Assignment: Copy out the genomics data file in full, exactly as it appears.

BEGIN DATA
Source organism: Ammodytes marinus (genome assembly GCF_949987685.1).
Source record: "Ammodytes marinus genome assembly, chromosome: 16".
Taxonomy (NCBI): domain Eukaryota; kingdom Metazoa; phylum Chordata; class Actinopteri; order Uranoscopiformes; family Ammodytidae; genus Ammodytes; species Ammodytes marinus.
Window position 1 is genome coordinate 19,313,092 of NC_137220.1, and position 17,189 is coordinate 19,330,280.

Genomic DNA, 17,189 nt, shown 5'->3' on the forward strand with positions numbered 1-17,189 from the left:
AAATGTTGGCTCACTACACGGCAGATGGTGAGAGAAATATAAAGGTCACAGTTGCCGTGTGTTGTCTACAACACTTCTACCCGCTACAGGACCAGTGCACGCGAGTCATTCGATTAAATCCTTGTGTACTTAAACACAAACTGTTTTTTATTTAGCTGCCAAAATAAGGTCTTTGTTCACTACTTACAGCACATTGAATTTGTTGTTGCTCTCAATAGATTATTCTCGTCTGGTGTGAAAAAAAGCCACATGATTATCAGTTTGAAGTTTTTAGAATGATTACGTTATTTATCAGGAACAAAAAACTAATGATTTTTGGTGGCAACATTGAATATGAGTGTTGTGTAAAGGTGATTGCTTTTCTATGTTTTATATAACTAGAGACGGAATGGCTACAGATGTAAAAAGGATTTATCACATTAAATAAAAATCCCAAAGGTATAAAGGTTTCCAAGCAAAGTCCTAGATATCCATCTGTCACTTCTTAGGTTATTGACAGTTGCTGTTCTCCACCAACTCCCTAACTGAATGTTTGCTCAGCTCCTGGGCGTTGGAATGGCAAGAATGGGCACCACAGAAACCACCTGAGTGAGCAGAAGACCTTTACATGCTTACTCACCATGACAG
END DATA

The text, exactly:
Source organism: Ammodytes marinus (genome assembly GCF_949987685.1).
Source record: "Ammodytes marinus genome assembly, chromosome: 16".
Taxonomy (NCBI): domain Eukaryota; kingdom Metazoa; phylum Chordata; class Actinopteri; order Uranoscopiformes; family Ammodytidae; genus Ammodytes; species Ammodytes marinus.
Window position 1 is genome coordinate 19,313,092 of NC_137220.1, and position 17,189 is coordinate 19,330,280.

Genomic DNA, 17,189 nt, shown 5'->3' on the forward strand with positions numbered 1-17,189 from the left:
AAATGTTGGCTCACTACACGGCAGATGGTGAGAGAAATATAAAGGTCACAGTTGCCGTGTGTTGTCTACAACACTTCTACCCGCTACAGGACCAGTGCACGCGAGTCATTCGATTAAATCCTTGTGTACTTAAACACAAACTGTTTTTTATTTAGCTGCCAAAATAAGGTCTTTGTTCACTACTTACAGCACATTGAATTTGTTGTTGCTCTCAATAGATTATTCTCGTCTGGTGTGAAAAAAAGCCACATGATTATCAGTTTGAAGTTTTTAGAATGATTACGTTATTTATCAGGAACAAAAAACTAATGATTTTTGGTGGCAACATTGAATATGAGTGTTGTGTAAAGGTGATTGCTTTTCTATGTTTTATATAACTAGAGACGGAATGGCTACAGATGTAAAAAGGATTTATCACATTAAATAAAAATCCCAAAGGTATAAAGGTTTCCAAGCAAAGTCCTAGATATCCATCTGTCACTTCTTAGGTTATTGACAGTTGCTGTTCTCCACCAACTCCCTAACTGAATGTTTGCTCAGCTCCTGGGCGTTGGAATGGCAAGAATGGGCACCACAGAAACCACCTGAGTGAGCAGAAGACCTTTACATGCTTACTCACCATGACAG